We can do better for our veterans
On this Veterans Day, we encourage those who care about our nation’s soldiers to read the tragic accounts in the Sunday Telegraph about a pair of New Hampshire veterans who returned home from overseas tours of duty and took their own lives.
Army Spc. Christopher Journeau, of Stratham, received unit commendations for a nine-month tour of duty in Iraq. Nobody knows, exactly, if it was the comrades he saw killed or the dismembered bodies of soldiers and civilians that changed him, but his family and friends agree that the 23-year-old Journeau wasn’t the same guy when he returned home. The young man they knew before he joined the Army was not considered a likely candidate to take his own life, as Journeau did in June 2010.
Marine Charles Edward “Eddie” Dane of Manchester served six tours of duty, two in Kosovo, three in Iraq and one in Afghanistan. He was 37 when he killed himself in 2009.
Their ages, branches of service and some of their circumstances were different, but they had many things in common, too.
The families of both say there were warning signs that their sons were struggling with life in the states – signs the men were struggling with post-traumatic stress disorder.
The Veterans Administration website defines PTSD as a “a mental health problem that can occur after someone goes through a traumatic event like war, assault, or disaster.”
The families of the men said both veterans were isolated, withdrawn, angered quickly and seemingly at random, and had trouble sleeping.
Neither man talked about the things they saw during their battlefield tours, which is another red flag.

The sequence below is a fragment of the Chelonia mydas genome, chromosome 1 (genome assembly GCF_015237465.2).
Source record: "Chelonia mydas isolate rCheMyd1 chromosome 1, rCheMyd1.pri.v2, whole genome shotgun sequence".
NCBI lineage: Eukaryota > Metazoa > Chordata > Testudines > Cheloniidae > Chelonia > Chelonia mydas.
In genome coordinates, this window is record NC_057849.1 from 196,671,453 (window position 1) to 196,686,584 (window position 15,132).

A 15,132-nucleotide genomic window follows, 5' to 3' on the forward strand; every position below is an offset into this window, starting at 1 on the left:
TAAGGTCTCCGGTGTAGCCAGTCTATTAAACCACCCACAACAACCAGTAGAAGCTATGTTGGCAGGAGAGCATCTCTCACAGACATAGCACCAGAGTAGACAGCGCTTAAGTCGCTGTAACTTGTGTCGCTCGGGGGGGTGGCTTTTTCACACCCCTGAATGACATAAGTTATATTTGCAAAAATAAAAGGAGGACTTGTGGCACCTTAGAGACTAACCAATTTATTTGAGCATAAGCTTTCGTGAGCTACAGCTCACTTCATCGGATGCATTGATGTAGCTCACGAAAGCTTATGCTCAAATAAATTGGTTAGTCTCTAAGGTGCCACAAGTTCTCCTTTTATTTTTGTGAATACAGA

“Everybody thought if he wasn’t talking about it, he’s all right,” Journeau’s mother, Jo-Ann Clark, told the Portsmouth Herald.
When Dane’s mother, Charlen McLean, sees veterans she doesn’t know in restaurants, she thanks them for their service and gives them a friendly reminder: “I tell them if they feel bad, to make sure they tell someone.”
Both Journeau and Dane turned to alcohol to dull their pain and each had been drinking in the hours leading up to their deaths.
PTSD is not limited to those who have witnessed the horrors of war, but it is prevalent enough among soldiers that the Veterans Administration has a center dedicated to getting veterans help with the problem. The PTSD website – which can be found at www.ptsd.va.gov – offers information and help geared for soldiers and their families. We encourage anyone who knows someone who has been traumatized – be it in the military or civilian life – to visit the site and familiarize themselves with the illness.
Because, while there are outward signs that loved ones might be able to pick up on, those are but symptoms of what goes inside those who have endured trauma: An overwhelming feeling of not being able to cope, which has led far too many soldiers and veterans to take their own lives.
Suicide is enough of a problem among veterans that the Veterans Administration stepped up its efforts to address the problem. It seems to be helping, but we need to do more.
For all that we ask of our soldiers, and for all of their heroism, it’s a cruel irony that the most dangerous time for some of them is after they have fulfilled their mission and returned to the safety of the country they love and served.
We need to do doing everything we possibly can to help them make a peaceful – and safe – transition back to civilian life.